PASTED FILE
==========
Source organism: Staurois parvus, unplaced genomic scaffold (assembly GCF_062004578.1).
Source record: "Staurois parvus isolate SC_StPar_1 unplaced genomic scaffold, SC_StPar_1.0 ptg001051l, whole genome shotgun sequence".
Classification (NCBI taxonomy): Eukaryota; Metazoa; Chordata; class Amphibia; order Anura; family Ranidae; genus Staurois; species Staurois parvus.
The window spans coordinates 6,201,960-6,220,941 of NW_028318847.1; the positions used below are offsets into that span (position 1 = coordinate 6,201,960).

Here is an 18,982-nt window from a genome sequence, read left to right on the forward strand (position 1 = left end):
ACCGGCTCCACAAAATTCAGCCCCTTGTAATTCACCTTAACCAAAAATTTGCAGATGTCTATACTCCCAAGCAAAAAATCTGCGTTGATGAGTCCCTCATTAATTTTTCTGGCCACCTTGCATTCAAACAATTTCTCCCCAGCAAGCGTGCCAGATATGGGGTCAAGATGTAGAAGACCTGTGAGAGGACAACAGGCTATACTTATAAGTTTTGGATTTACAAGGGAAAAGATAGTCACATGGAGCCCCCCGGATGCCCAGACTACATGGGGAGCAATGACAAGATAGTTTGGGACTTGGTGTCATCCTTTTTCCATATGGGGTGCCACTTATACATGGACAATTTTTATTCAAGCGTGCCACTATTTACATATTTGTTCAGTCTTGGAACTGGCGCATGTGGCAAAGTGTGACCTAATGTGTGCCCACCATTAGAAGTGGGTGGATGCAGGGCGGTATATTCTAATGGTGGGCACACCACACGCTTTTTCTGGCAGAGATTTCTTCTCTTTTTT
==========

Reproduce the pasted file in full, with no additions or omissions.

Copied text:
Source organism: Staurois parvus, unplaced genomic scaffold (assembly GCF_062004578.1).
Source record: "Staurois parvus isolate SC_StPar_1 unplaced genomic scaffold, SC_StPar_1.0 ptg001051l, whole genome shotgun sequence".
Classification (NCBI taxonomy): Eukaryota; Metazoa; Chordata; class Amphibia; order Anura; family Ranidae; genus Staurois; species Staurois parvus.
The window spans coordinates 6,201,960-6,220,941 of NW_028318847.1; the positions used below are offsets into that span (position 1 = coordinate 6,201,960).

Here is an 18,982-nt window from a genome sequence, read left to right on the forward strand (position 1 = left end):
ACCGGCTCCACAAAATTCAGCCCCTTGTAATTCACCTTAACCAAAAATTTGCAGATGTCTATACTCCCAAGCAAAAAATCTGCGTTGATGAGTCCCTCATTAATTTTTCTGGCCACCTTGCATTCAAACAATTTCTCCCCAGCAAGCGTGCCAGATATGGGGTCAAGATGTAGAAGACCTGTGAGAGGACAACAGGCTATACTTATAAGTTTTGGATTTACAAGGGAAAAGATAGTCACATGGAGCCCCCCGGATGCCCAGACTACATGGGGAGCAATGACAAGATAGTTTGGGACTTGGTGTCATCCTTTTTCCATATGGGGTGCCACTTATACATGGACAATTTTTATTCAAGCGTGCCACTATTTACATATTTGTTCAGTCTTGGAACTGGCGCATGTGGCAAAGTGTGACCTAATGTGTGCCCACCATTAGAAGTGGGTGGATGCAGGGCGGTATATTCTAATGGTGGGCACACCACACGCTTTTTCTGGCAGAGATTTCTTCTCTTTTTT